Whenever you travel in the train you might have seen hanging weights near the poles and a strange connection of wires near to them. What exactly are they? Why couldn’t they just use a simple conductive wire arrangement similar to the normal power transmission system? Let’s explore this topic in detail.
Let's consider a simple case where both ends of the contact wire are fixed as shown in fig 1. In this design, temperature variations will cause big problems. Let's consider a simple case where both ends of the contact wire are fixed. In this design, temperature variations will cause big problems. In the summertime, as the temperature increases, the material will expand. Since the ends are fixed, this will result in sagging of the wire, and sagging wires are free to deform. Due to this the wire will go for wave kind of movement, there is a chance of sparks being produced, and the pantograph may even get stuck.
Maybe I can tighten these wires too much so that I can reduce the sagging in the summer. However, this wire will break during the winter as the material contracts. Now it is clear why fixing a wire at both ends is not a good idea. An ideal overhead equipment setup should always keep the contact wire perfectly straight without breaking the wire. Let’s see how we can achieve this.
First, I must design a simple system to take care of this expansion and contraction problem. In this design, I am replacing a fixed connection with a pulley as I have shown in fig 2. When I attach a dead weight to this free end, the wire sag will be greatly reduced. Here tension in the wire is the same as the weight of the discs. This arrangement will compensate for any temperature change. The more the temperature increases, the more the weight will pull down. With this pulley and weight arrangement, if I increase the distance between the poles, then the concrete weights reduce the sag of the wire but they can never completely eliminate the sag(refer fig 3).
Especially when the span is too large, even with a good amount of disc weight, the sag will be considerable. This means that if I want a perfect straight line, I have to have an infinite amount of weight at the pulley side. Due to this, the maximum distance allowed between the poles is around 50 metres. To reduce the sag we need to introduce more support in between the poles with an extended cantilever. They should be able to swing as shown with an arrow in fig 4, such that when the temperature variations occur, they will not block the movement of the wire.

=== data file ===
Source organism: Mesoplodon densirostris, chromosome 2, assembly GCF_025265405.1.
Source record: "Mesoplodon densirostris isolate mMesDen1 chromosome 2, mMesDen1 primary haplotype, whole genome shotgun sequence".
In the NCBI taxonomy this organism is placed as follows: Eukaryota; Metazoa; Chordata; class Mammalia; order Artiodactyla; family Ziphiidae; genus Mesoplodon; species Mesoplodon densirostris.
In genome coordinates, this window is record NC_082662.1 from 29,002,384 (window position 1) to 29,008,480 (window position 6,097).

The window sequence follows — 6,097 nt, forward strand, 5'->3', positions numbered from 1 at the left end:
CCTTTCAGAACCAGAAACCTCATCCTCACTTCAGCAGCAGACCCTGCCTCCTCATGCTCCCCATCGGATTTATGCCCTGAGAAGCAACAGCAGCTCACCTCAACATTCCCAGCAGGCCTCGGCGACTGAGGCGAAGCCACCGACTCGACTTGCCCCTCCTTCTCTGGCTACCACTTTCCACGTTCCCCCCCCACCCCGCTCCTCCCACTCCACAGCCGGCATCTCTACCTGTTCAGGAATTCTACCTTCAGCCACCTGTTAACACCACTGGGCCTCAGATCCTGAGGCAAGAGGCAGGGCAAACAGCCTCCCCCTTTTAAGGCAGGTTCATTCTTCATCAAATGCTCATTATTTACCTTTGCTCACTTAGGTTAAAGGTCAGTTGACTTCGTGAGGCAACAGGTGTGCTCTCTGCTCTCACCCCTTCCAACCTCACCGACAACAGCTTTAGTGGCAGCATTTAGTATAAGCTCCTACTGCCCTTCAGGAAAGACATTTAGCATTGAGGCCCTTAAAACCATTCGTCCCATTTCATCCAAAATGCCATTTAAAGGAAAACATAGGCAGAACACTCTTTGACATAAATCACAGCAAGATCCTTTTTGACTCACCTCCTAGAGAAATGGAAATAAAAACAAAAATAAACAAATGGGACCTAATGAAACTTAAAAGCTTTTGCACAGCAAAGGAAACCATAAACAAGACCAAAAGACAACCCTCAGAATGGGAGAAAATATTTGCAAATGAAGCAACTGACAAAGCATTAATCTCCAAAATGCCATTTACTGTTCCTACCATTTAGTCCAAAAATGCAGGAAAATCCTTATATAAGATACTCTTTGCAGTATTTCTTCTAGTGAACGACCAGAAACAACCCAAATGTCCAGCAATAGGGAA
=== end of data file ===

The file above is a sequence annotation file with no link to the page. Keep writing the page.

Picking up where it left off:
However, the last cantilever is fixed. I have developed a small wire unit or overhead equipment for the electric train. Now, it's time to achieve a long OHE system starting from this design. For this just duplicate this entire unit and start this new unit before the first unit ends. To maintain the electrical continuity between these units, a few flexible jumper wires are used(refer fig 5). The jumper wires electrically connect the first and second unit. Now, I can run our electric train successfully in this system.
Still, the contact wires sagged a little bit. The disc weight and supports with swing arms could not solve the sag problem completely. Can you think of a solution to fix this issue once and for all? I will give you one clue. The almost perfect straight line can be achieved with the help of one more pulley-wire system, which is placed slightly above the current contact wire (refer fig 6). Can you spot the solution now? It’s relatively simple. These two wires have the exact same shape now. If I take a connecting wire called a dropper, which has the same length as the distance between the wires, nothing will happen to their shape .
However, what would happen if I connect the wires using a dropper of a varying length? The shorter dropper will obviously pull the contact wire up, while pulling the upper wire down as I have shown in fig 7. In short, the sag of the upper wire will increase, and while the bottom wire will have a perfect zero sag at this point. The upper wire is called catenary and the lower wire is obviously the contact wire. By adding more droppers, the contact wire will become even straighter.
These droppers also absorb vibrations arising from the interaction between the pantograph and the contact wire. I can simplify this system by attaching the ends of both wires to the common pulley (refer fig 8). But the tension in the wires is not the same.
Does this mean we need to add more weights? Obviously, this is not a good idea. Let’s implement a clever pulley arrangement shown in fig 9. This arrangement provides an immense mechanical advantage. A two-newton force at the pulley gives three newtons of tension in each wire. Now, the contact wire is almost straight.
With this system, the pantograph always remains in contact with the contact wire. Till now we have seen that the ATD is attached at one end and the other end is fixed. We have to duplicate this simple unit to achieve a long OHE. However, before duplicating, if I mirror this simple design, the whole design will be much simpler. This is the final OHE design as you can see in fig 10.
Catenary wires are kept at the same voltage as the contact wires. Otherwise, there will be current flow via the droppers and unnecessary energy loss. Additionally, if there is any damage in the contact wire, the system will not fail. The current is passing through the catenary wire.
This means the power will be supplied by the catenary wire through jumpers.
That's it! I hope you enjoyed this article. Thanks for reading.